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The Longevity Of 'Friends'

Gettyimages | Noam Galai

In a new profile with The Guardian, Friends star David Schwimmer addressed his time on the iconic sitcom and how it has gone on to define his career.

"The older I get and the more my perspective shifts, the more you realise just how good you had it. That 10-year run with that particular cast, that group of writers, those directors. It was an amazing time professionally, but mostly creatively."

He also opened up about how the cast has kept in touch over the years, like when they had the reunion that kicked off Jennifer Aniston's Instagram.

"We all had a little reunion dinner at Courteney’s house recently. Everyone drifts and everyone has families and gets on with it so there are different relationships among the cast, but I’m probably closest to LeBlanc on a regular basis. I’m the only one that lives in New York."

A Product Of Its Time


Schwimmer also addressed the sort of backlash to Friends, with modern audiences calling out the repeated instances of fatphobia, homophobia, sexism, and racism. Schwimmer counters the criticism:

"I don’t care. The truth is also that show was groundbreaking in its time for the way in which it handled so casually sex, protected sex, gay marriage and relationships. The pilot of the show was my character’s wife left him for a woman and there was a gay wedding, of my ex and her wife, that I attended."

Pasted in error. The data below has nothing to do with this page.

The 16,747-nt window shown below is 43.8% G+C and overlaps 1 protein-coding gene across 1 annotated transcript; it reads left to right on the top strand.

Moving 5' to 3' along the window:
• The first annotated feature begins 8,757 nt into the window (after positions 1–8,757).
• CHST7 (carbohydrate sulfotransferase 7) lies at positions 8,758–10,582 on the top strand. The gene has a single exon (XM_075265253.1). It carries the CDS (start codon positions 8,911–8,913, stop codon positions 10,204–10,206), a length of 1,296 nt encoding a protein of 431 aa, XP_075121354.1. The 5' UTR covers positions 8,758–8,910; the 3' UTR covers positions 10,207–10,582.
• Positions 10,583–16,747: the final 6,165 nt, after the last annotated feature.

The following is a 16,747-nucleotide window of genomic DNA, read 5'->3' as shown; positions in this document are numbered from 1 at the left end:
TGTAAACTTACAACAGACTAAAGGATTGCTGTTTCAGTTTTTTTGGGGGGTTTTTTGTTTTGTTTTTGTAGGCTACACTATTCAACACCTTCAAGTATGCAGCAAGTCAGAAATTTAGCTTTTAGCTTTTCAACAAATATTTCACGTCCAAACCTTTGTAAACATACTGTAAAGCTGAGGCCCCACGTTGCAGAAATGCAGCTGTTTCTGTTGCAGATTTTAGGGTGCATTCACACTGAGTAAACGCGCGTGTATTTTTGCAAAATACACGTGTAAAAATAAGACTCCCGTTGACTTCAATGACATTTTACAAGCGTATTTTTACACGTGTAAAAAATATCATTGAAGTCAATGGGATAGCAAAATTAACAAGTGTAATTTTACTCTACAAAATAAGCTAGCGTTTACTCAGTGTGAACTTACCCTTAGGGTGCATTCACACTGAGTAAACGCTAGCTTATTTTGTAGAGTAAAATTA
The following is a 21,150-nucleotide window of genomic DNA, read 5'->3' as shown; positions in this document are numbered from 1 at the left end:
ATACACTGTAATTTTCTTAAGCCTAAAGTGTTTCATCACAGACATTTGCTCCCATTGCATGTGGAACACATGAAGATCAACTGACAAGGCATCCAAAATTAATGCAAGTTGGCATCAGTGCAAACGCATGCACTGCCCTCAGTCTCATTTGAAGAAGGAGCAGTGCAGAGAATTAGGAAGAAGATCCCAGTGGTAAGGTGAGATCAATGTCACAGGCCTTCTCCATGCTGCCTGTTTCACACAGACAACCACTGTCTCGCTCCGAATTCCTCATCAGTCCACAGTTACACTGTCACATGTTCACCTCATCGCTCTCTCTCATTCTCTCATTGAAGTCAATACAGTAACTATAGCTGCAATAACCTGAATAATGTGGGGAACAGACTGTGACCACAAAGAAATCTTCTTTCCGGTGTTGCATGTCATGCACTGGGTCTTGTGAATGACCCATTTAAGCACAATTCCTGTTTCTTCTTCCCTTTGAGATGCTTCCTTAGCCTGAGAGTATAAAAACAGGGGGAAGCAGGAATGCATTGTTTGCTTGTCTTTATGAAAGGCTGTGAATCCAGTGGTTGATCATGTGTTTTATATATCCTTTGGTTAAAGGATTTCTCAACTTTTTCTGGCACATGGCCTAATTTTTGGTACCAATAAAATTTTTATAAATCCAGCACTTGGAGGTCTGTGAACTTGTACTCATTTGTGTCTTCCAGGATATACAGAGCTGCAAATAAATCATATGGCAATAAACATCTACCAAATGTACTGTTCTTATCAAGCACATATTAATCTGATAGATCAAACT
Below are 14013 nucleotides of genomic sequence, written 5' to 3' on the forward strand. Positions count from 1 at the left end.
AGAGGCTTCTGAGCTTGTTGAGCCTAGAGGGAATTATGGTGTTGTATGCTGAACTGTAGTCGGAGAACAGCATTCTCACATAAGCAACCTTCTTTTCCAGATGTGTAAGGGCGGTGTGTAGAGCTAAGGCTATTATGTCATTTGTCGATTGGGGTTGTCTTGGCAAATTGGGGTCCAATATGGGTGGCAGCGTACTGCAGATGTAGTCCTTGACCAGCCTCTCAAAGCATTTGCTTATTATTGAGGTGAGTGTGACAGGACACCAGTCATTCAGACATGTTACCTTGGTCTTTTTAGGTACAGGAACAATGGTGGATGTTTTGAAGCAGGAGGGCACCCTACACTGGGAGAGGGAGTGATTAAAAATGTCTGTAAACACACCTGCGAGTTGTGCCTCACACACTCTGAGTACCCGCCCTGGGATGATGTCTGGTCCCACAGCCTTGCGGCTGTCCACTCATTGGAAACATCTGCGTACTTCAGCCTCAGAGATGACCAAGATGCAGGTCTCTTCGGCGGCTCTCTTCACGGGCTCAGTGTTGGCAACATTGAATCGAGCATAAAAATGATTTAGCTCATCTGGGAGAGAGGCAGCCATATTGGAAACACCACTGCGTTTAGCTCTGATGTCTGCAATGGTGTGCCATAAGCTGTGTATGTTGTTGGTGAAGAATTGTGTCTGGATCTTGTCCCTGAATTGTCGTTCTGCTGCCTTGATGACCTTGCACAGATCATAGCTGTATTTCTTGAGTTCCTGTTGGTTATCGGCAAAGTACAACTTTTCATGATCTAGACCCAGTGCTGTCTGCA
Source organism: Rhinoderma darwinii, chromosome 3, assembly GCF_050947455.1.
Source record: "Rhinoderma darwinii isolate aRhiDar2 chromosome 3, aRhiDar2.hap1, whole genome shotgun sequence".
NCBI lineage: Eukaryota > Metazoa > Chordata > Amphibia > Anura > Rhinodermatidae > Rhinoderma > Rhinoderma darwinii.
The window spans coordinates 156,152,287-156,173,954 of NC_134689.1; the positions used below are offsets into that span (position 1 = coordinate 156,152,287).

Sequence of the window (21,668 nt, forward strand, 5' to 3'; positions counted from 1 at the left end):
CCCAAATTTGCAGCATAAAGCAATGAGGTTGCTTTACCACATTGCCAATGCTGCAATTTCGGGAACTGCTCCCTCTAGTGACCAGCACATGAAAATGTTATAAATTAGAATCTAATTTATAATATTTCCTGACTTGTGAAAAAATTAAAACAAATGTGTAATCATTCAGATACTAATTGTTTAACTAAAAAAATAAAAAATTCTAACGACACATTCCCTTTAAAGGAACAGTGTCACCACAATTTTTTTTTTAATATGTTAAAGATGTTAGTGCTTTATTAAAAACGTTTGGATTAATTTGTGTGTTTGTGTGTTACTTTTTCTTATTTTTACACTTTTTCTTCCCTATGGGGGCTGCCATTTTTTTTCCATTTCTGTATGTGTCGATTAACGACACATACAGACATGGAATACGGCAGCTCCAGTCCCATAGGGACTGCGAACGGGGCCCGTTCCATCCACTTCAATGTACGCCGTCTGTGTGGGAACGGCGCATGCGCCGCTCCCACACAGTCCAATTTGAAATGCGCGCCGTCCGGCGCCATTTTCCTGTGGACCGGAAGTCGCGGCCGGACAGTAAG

The Importance Of Context


Schwimmer defends the show and explains that most people forget that Friends was a product of its time and that the '90s just weren't as woke as the world is now.

"I feel that a lot of the problem today in so many areas is that so little is taken in context. You have to look at it from the point of view of what the show was trying to do at the time. I’m the first person to say that maybe something was inappropriate or insensitive, but I feel like my barometer was pretty good at that time. I was already really attuned to social issues and issues of equality.

"Maybe there should be an all-black Friends or an all-Asian Friends. But I was well aware of the lack of diversity and I campaigned for years to have Ross date women of color. One of the first girlfriends I had on the show was an Asian American woman, and later I dated African American women. That was a very conscious push on my part."

A 'Conscious Push' On Schwimmer's Part


Schwimmer pointed to the Judaism of Ross and Monica as an addition to the show that he appreciated in terms of representation.

"It’s interesting also how the show handled the Judaism of the characters. I don’t think that was earth-shattering or groundbreaking at all, but I for one was glad that we had at least one episode where it wasn’t just about Christmas. It was also Hanukkah and, even though I played the Hanukkah armadillo. I was glad that we at least acknowledged the differences in religious observation."

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